This excellent weekend of rugby continues today when England play the Barbarians in what should be a good game. Whether it can live up to the above match in levels of intensity is a different question; but there are several players on both sides with something to prove. For the Barbarians; Paul Sackey should be relishing his chance against David Strettle having been the forgotten man of recent English rugby history.

For England; Shontayne Hape makes his debut at 12 alongside Mike Tindall in what should be a bruising partnership. The Compulsive Hooker has written about what we think of this ex-kiwi national rugby league player’s presence in the side before (suffice to say we don’t agree with his inclusion) and so we hope he has a shocker and is substituted for the deserving Olly Barkley early on. Barkley has had an excellent season upon his return from injury for Bath and we feel should be given a shot at the 12 position.

The dreaded Charlie Hodgson lines up at 10 and we are positive that, with the pressure of a full international off, he will probably play very well. We just hope that this does not cloud Martin Johnson’s vision of who should be lining up at 10 in the upcoming months…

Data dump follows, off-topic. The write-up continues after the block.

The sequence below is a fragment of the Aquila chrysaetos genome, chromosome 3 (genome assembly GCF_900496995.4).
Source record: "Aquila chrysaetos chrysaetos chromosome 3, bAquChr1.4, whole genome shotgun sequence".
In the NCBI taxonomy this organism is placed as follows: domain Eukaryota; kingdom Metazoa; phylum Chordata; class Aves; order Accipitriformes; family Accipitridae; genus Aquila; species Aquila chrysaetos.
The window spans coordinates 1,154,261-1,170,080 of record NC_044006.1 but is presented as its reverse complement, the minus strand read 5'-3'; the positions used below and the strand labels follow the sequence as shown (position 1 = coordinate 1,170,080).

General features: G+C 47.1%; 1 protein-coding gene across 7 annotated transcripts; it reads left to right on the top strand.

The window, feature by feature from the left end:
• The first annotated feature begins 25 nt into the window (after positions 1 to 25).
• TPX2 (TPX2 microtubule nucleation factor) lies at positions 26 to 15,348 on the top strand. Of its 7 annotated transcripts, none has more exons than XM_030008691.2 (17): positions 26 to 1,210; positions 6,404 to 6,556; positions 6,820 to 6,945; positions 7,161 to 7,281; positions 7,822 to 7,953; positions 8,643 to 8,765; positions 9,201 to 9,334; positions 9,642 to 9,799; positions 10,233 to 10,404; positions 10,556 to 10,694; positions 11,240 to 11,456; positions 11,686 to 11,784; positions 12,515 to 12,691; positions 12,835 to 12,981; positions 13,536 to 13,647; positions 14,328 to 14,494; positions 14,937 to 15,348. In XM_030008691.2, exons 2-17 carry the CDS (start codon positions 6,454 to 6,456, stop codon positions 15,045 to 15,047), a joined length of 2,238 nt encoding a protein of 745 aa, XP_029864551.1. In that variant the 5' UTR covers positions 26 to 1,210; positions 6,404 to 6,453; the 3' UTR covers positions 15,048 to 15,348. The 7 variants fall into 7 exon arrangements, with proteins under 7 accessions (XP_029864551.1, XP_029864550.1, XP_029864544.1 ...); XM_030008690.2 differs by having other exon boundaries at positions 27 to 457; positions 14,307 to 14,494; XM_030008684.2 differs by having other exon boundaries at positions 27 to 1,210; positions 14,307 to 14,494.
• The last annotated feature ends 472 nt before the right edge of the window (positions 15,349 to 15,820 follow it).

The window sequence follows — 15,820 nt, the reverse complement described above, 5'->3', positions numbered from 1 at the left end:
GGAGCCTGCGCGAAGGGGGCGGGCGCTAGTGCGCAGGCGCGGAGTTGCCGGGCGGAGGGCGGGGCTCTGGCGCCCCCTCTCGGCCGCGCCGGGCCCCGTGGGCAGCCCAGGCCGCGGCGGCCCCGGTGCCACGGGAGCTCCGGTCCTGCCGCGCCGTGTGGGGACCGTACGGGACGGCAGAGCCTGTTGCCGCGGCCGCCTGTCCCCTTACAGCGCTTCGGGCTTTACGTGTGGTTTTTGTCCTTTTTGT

Is It Too Late For Johnson?

17 03 2010

Encouraging news from the England camp with Delon Armitage amongst others being released back to their clubs for the final weekend of the 6 Nations. The team hasn’t been announced yet, so the Compulsive Hooker cannot report that the obvious and much needed replacement, in the shape of Ben Foden, will start. Neither can we rule out that Martin Johnson will ignore this obvious solution and do something else extraordinary. At the very least we can be assured that Ugo Monye won’t be asked to fill the 15 shirt again, as he has been released back to his club due to injury.

Joking aside, these are positive steps as it gives Johnson an opportunity to throw Chris Ashton into the mix. Matt Banahan has come back into the reckoning as a further left wing option, yet his lumbering style is not what England need at this moment in time. To the Compulsive Hooker, his selection was always a homage to size over skill and pace where it counts. A return to this path would represent a further backwards step for England.

Another difficult decision will be whether to select Jonny Wilkinson at 10 considering his knock last week and Flood’s deft touches standing flat when he came on. In our opinion and as we have stated before many times, the problems do not begin and end with Jonny, good as Flood was when he came on, so therefore Johnson’s loyalty in this case will hopefully continue.